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  • Hello.

  • Welcome back to our weekly live stream.

  • Why everybody?

  • My name is Alicia, and today we're going to talk about how to use the verb.

  • Get in this lesson.

  • I'm going to cover about four different ways to use the verb get, and we're going to cover lots of small grammar points.

  • So, as always throughout today's lesson, please feel free to send your example sentences in the chat.

  • I will try to check.

  • Live uh, can't get them all, but I will try to check them all, so please send them through.

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  • I see lots of people are in the chat now.

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  • Hello, everybody.

  • Thanks very much for coming today.

  • We're talking about how to use the verb get how to use the market.

  • So, uh, I'm going to do basically as usual.

  • Three different, uh, kind of focus points for today.

  • So I'm ready to get started.

  • I think I'm going to share the video, and then I'm going to start with the first use of get for today's lesson.

  • Oh, Okay, So the first use I want to talk about for today is using get to mean received to mean receive.

  • So when we use get to mean receive, it is used with a noun.

  • So when you look at this in a sentence and you want to understand the word, get the meaning of get in this specific case, look at the word after get so when we used get plus a noun.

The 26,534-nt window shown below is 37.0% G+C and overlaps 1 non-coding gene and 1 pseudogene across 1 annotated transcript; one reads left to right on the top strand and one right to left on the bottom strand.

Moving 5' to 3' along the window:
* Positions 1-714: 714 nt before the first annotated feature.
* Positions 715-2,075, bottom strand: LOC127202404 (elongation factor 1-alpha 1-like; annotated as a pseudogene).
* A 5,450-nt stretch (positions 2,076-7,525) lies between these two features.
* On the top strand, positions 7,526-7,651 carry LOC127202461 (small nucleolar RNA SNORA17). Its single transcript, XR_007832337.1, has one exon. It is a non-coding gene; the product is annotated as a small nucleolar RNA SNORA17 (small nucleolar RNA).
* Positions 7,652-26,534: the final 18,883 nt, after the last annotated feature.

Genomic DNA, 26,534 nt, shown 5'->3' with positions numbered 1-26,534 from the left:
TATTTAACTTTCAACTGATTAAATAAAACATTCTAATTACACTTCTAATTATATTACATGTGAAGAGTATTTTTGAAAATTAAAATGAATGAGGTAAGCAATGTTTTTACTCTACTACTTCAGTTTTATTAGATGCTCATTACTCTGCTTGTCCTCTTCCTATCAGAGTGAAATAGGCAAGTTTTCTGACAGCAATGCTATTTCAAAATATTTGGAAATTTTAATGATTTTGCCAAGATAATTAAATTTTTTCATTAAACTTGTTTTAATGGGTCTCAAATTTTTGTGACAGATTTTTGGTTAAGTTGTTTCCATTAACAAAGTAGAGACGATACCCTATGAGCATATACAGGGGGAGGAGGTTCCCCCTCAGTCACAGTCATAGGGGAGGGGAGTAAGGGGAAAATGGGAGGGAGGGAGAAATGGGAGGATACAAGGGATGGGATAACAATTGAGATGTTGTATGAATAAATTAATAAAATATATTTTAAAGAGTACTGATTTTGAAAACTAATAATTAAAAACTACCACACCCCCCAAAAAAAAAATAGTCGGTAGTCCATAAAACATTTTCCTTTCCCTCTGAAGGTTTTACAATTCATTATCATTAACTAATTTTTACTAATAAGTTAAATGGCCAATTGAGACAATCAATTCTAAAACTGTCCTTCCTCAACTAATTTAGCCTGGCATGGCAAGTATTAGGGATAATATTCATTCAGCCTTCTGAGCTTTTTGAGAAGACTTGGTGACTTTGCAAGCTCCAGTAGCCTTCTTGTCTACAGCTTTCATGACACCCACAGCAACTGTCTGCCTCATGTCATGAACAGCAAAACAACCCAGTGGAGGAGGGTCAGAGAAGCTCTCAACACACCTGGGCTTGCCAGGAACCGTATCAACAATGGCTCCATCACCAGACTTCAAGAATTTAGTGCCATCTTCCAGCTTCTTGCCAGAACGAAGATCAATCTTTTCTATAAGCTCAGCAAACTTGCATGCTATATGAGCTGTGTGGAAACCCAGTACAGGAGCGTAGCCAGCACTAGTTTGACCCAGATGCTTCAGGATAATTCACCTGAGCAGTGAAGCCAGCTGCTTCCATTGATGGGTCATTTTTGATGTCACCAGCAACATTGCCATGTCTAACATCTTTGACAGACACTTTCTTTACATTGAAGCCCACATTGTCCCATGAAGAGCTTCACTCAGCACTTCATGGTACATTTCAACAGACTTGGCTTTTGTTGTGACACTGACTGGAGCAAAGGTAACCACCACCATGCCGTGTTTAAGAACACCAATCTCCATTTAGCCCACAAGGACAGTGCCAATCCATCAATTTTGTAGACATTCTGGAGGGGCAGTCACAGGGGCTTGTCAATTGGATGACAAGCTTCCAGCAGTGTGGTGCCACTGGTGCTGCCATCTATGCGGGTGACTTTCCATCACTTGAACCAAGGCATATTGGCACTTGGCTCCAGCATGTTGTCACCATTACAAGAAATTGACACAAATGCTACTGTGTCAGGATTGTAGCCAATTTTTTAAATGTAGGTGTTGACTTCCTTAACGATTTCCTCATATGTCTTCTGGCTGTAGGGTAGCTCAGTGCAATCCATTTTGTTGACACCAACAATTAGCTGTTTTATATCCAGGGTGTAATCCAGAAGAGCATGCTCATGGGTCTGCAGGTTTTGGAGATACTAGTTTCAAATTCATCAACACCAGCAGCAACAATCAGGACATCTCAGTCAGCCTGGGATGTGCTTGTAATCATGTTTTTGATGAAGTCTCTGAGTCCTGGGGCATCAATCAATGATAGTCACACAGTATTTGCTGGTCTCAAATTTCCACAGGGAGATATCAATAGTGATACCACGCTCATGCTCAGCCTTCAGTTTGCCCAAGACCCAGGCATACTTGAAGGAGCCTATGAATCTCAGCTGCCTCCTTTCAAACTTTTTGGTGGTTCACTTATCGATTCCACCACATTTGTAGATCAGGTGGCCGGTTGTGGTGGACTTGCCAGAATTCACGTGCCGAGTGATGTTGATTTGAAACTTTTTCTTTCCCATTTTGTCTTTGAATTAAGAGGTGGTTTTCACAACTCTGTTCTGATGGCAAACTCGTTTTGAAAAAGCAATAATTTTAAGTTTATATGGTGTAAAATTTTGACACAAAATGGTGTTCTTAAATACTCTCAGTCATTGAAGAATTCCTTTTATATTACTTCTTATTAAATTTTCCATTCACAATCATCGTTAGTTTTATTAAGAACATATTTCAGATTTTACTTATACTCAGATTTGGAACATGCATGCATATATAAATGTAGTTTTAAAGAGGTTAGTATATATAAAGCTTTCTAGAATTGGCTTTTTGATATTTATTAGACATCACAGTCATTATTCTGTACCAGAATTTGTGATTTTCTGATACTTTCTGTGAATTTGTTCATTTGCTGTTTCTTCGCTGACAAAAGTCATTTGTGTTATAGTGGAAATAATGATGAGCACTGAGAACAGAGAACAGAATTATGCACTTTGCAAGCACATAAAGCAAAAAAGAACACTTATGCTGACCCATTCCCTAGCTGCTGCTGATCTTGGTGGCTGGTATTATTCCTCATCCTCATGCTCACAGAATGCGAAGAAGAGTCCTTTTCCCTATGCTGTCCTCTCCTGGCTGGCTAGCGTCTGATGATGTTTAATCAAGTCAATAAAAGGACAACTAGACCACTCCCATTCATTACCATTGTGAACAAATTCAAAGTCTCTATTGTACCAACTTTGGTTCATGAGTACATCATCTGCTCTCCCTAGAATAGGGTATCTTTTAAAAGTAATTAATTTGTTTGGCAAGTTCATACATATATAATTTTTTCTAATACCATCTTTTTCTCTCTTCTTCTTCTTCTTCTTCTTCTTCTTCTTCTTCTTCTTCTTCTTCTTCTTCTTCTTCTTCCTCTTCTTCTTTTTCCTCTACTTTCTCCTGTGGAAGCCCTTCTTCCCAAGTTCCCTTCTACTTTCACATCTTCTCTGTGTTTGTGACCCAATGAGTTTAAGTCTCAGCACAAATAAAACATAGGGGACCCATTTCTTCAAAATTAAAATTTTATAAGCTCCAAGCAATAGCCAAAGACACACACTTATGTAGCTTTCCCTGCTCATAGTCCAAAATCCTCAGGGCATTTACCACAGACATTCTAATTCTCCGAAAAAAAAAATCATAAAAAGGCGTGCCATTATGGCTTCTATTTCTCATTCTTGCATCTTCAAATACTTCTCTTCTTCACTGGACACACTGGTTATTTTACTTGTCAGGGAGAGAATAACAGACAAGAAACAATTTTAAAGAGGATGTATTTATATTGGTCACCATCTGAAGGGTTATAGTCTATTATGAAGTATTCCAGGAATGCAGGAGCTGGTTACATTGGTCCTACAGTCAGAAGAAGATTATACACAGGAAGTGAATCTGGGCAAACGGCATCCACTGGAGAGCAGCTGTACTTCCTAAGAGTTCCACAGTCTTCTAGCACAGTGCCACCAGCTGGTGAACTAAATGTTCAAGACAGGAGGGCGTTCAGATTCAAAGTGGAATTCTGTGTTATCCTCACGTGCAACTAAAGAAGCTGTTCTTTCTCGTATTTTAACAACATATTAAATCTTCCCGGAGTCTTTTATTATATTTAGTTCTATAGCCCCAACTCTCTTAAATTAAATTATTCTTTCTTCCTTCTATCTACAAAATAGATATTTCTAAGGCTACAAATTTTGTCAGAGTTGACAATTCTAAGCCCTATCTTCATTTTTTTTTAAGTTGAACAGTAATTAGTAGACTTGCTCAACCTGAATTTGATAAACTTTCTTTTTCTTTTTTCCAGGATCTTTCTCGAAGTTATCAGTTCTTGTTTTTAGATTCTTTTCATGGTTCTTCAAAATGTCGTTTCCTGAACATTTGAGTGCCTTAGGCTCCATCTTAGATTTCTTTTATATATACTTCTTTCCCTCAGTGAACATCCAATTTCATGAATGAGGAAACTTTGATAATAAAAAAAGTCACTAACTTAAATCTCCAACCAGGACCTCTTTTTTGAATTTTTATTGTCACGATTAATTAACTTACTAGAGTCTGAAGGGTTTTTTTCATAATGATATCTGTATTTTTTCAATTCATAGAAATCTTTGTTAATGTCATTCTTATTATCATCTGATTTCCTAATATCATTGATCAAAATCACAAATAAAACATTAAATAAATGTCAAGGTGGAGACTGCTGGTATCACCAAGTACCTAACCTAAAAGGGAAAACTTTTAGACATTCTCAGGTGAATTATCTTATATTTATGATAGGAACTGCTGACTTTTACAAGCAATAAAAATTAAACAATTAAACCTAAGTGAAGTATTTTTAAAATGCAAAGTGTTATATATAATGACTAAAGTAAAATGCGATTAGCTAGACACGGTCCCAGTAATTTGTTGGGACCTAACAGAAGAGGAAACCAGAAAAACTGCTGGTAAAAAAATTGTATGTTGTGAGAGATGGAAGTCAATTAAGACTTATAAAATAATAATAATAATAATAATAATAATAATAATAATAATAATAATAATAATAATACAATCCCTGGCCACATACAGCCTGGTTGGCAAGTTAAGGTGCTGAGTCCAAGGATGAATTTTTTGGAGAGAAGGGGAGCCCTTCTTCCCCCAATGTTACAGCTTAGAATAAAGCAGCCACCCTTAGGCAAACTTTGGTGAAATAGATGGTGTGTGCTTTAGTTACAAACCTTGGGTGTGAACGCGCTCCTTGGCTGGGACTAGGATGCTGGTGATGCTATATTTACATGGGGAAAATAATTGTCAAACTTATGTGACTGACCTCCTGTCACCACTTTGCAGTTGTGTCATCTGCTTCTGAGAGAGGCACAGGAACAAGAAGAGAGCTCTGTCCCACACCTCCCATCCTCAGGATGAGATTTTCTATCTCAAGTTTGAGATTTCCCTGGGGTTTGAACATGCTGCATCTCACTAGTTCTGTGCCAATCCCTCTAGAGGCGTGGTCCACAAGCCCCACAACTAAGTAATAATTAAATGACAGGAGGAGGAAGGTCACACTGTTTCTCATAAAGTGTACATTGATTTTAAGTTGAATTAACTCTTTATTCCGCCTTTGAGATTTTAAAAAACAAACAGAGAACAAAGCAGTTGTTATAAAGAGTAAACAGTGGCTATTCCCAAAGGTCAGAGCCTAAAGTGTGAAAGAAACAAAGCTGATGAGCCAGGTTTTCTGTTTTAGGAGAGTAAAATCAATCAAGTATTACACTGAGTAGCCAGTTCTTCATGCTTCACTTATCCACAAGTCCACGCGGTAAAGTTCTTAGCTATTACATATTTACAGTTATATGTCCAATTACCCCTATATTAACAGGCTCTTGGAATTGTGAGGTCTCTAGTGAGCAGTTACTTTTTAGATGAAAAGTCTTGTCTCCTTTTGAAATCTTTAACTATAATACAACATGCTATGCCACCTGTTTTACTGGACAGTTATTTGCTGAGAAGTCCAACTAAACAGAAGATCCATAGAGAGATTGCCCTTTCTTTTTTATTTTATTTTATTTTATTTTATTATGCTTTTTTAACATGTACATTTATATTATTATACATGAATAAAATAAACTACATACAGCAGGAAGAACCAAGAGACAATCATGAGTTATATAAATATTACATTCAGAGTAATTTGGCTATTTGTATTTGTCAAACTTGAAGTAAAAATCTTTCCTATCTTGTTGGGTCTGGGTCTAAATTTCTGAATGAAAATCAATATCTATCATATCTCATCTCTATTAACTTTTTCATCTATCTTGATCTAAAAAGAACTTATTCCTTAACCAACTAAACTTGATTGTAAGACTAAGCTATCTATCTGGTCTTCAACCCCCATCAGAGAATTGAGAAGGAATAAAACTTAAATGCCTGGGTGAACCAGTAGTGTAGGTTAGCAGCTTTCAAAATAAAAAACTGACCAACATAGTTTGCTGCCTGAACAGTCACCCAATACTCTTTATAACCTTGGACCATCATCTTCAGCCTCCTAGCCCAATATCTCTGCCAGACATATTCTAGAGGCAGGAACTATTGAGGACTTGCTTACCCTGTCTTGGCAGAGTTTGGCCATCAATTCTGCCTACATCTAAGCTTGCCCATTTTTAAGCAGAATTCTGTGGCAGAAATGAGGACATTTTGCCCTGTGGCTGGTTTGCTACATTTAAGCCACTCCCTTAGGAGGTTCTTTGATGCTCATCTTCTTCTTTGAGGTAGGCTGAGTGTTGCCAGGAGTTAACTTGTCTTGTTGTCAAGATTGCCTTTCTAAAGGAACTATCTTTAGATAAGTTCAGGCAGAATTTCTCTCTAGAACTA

• So like an object, for example, get has the meaning of received to receive something.

  • So some examples I got a new computer.

  • So here get is in past tense got and a new computer is my noun phrase.

  • I got a new computer.

  • So this means I received a new computer.

  • We can replace get in this sentence with the verb receive and the meaning stays the same.

  • However, using receive sounds too formal.

  • So we use get in everyday conversation.

  • I got a new computer.

  • Another example this one of future tense expression.

  • I'm gonna get some winter clothes.

  • I'm gonna get some winter clothes.

  • So again we're using get.

  • And in this case, it's like I'm going to receive or we can understand it to mean like by as well.

  • So this means something is going to come to me or I'm going to go out and like, purchase something.

  • This is the feeling some object is going to come to me.

  • So in this case, the meaning is maybe you a little more like buy something or purchase something.